25.  Having regard to all the evidence before it and to its case-law on the subject, the Court finds that the length of the proceedings at issue did not satisfy the “reasonable time” requirement.

26.  There has accordingly been a breach of Article 6 § 1.

II.  APPLICATION OF ARTICLE 41 OF THE CONVENTION

27.  Article 41 of the Convention provides:

“If the Court finds that there has been a violation of the Convention or the Protocols thereto, and if the internal law of the High Contracting Party concerned allows only partial reparation to be made, the Court shall, if necessary, afford just satisfaction to the injured party.”

A.  Damage

28.  The applicant claimed an amount to be determined by the Court between 329,000 and 481,000 euros (EUR) in respect of pecuniary damage and EUR 500,000 in respect of non-pecuniary damage.

29.  The Government contested the amounts requested by the applicant. They submitted that the applicant had not submitted any evidence in support of his alleged pecuniary or non-pecuniary loss. They also submitted that the Court should only award an equitable amount of non-pecuniary damage to the applicant, without allowing the compensation procedure to be exploited and that it should take as its point of reference the amounts awarded by the Court in similar applications.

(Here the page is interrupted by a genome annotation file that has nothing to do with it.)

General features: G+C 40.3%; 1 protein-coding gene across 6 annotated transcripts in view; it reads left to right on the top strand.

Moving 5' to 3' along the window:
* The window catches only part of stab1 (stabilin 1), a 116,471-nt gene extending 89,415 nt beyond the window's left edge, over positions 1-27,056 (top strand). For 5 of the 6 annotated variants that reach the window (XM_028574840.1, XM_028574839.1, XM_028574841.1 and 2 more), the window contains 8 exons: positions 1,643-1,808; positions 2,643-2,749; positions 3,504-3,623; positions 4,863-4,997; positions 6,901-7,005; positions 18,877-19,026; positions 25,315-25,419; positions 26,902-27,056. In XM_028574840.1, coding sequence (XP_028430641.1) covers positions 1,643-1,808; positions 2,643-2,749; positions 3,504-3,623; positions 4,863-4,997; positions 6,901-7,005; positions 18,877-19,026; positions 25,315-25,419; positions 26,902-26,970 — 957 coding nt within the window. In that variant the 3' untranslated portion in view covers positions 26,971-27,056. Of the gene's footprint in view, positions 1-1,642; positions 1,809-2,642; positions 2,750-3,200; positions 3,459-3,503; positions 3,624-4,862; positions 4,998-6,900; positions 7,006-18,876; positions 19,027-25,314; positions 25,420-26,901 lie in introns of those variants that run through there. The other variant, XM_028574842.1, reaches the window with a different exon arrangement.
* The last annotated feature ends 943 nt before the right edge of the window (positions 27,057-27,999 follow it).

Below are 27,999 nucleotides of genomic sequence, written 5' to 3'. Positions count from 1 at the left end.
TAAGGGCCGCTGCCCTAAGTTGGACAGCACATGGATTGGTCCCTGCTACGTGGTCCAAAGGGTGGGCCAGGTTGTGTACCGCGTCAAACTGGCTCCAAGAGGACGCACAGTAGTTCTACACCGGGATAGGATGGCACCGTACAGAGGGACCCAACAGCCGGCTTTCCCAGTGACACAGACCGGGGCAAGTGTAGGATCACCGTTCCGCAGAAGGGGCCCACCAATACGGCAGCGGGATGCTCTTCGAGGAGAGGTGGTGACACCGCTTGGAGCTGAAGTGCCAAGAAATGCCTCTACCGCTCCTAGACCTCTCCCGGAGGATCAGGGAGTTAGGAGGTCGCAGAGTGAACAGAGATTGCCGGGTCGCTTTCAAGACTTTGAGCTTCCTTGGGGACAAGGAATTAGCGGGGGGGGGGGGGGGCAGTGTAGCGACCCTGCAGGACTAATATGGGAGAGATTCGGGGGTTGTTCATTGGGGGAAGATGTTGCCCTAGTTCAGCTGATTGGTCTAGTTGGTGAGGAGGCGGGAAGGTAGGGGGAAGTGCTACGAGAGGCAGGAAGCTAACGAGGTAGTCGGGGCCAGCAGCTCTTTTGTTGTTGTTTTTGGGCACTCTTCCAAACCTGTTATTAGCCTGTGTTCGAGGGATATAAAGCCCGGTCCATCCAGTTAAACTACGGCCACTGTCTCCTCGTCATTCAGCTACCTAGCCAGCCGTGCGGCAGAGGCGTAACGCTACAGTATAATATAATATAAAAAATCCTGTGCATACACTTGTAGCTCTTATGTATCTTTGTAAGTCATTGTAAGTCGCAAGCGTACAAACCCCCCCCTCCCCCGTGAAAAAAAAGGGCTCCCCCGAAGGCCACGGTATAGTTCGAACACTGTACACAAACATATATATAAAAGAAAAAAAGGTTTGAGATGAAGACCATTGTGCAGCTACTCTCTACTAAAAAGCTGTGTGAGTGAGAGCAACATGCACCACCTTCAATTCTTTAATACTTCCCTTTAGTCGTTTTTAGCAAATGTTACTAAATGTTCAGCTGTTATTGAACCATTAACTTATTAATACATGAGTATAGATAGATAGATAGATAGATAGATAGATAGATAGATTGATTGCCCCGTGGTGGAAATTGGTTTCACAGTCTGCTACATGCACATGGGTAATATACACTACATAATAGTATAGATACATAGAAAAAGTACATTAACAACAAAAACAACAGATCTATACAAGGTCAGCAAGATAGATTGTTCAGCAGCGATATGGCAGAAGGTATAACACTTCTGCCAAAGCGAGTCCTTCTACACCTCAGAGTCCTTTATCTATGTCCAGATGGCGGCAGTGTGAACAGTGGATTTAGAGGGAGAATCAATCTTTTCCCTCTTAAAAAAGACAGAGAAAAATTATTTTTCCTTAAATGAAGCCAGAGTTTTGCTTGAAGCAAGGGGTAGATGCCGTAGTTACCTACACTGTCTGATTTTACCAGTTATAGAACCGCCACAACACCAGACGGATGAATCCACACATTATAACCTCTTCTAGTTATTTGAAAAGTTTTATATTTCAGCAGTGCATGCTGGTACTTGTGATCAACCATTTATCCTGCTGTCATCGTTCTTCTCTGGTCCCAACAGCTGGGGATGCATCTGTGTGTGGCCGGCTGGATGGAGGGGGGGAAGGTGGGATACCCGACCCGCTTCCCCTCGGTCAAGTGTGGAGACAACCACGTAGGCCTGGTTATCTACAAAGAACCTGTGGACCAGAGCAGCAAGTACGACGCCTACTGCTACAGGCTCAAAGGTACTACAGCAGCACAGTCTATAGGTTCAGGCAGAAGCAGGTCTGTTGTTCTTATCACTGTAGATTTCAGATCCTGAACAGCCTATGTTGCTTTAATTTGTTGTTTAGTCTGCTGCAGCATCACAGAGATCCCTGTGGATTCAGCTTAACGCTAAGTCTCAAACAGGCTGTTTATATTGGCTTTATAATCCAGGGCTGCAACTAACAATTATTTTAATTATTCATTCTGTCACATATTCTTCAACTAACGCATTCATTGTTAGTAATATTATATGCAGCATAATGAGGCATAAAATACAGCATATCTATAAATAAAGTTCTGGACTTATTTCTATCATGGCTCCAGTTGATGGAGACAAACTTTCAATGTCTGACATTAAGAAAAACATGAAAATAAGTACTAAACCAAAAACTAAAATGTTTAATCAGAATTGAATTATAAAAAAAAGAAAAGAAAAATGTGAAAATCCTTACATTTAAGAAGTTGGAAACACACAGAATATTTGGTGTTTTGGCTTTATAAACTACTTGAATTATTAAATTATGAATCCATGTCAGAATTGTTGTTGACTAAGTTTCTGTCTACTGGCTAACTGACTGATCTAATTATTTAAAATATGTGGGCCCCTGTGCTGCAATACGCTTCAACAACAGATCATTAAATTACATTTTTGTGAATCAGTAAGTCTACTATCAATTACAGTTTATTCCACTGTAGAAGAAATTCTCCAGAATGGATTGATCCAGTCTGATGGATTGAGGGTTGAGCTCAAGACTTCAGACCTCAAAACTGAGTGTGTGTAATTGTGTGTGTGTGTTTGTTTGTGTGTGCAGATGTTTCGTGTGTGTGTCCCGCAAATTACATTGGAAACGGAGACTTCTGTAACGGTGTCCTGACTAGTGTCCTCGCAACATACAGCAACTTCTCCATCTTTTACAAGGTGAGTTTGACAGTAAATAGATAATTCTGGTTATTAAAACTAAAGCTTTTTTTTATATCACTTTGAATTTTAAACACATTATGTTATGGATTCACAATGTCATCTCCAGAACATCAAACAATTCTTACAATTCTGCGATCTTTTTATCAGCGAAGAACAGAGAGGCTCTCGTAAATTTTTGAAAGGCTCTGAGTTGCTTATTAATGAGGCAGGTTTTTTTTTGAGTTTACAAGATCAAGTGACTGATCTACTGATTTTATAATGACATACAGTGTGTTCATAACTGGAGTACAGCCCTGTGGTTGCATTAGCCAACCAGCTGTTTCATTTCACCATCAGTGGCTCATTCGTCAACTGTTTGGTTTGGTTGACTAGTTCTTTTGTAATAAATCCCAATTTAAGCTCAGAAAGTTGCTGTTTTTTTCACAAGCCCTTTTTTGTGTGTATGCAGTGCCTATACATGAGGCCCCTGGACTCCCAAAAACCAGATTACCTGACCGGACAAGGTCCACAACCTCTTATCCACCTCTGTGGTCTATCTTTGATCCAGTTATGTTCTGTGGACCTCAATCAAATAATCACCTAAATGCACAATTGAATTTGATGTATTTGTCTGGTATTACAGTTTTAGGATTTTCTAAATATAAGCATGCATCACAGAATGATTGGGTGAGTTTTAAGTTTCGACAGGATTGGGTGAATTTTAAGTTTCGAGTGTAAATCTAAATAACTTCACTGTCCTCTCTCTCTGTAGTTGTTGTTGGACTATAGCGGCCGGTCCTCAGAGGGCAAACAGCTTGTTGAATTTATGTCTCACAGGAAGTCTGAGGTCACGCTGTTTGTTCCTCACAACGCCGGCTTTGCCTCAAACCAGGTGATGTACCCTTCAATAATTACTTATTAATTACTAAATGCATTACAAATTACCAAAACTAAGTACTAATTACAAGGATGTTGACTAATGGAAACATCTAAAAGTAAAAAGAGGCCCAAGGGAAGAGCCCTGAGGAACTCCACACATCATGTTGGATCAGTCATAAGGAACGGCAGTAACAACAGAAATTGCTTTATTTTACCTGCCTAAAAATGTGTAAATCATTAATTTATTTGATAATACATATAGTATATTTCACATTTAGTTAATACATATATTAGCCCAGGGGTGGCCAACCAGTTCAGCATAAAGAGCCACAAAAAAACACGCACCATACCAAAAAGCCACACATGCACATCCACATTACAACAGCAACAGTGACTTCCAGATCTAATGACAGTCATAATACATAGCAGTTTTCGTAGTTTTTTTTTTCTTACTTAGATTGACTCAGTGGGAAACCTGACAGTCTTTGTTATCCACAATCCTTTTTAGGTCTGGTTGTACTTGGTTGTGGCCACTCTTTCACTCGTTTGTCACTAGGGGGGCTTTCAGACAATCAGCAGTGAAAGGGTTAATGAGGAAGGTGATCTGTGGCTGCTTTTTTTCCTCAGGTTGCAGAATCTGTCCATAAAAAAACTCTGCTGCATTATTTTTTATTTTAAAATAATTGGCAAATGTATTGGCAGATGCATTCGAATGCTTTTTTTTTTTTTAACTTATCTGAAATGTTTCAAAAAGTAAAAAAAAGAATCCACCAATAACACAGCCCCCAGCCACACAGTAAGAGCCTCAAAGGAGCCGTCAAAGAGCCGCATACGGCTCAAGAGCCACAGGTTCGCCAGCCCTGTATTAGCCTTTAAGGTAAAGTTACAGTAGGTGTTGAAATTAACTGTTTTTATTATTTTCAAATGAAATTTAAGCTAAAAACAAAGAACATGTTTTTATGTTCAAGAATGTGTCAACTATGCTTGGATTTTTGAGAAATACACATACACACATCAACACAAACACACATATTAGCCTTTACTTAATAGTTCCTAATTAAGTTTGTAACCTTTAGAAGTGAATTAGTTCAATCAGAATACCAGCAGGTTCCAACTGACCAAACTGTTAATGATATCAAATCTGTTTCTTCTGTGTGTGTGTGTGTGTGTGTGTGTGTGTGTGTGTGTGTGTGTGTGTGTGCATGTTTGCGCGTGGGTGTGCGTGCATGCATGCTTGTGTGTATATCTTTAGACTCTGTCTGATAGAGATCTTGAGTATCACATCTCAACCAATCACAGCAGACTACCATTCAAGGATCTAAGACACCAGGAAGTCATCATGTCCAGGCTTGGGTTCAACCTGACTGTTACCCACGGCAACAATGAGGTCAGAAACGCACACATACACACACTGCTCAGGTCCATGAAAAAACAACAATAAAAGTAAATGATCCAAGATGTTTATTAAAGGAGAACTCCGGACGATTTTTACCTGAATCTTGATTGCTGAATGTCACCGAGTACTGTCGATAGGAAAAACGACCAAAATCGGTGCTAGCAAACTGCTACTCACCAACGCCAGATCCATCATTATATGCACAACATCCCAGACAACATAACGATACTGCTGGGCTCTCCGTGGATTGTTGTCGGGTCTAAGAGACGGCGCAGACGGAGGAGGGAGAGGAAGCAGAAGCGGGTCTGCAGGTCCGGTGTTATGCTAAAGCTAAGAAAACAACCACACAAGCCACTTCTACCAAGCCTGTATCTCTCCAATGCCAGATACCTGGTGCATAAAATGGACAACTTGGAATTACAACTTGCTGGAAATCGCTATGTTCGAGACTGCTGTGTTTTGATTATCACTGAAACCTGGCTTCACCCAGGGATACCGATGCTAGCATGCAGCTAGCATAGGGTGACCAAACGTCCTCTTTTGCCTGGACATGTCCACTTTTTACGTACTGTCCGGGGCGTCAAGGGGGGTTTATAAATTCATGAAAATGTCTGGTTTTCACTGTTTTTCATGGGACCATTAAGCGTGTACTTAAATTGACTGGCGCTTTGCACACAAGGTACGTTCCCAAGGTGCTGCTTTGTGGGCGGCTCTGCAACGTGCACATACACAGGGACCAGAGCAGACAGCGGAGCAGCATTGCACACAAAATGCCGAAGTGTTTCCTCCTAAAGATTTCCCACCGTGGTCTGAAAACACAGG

30.  As regards the pecuniary damage, the Court finds, on the evidence before it, that the applicant has failed to demonstrate that pecuniary damage was actually caused by the unreasonable length of the proceedings. Consequently, there is no justification for making any award to him under that head (see, mutatis mutandis, Kudła v. Poland [GC], no. 30210/96, § 164, ECHR 2000-XI).

31.  However, the Court accepts that the applicant has experienced some non-pecuniary damage which is not sufficiently compensated by the finding of a violation of the Convention. Making its assessment on an equitable basis and having regard to the criteria laid down in its case-law (see Ahmet Koç v. Turkey, no. 32580/96, § 37, 22 June 2004), the Court awards the applicant EUR 14,000 under this head.

B.  Costs and expenses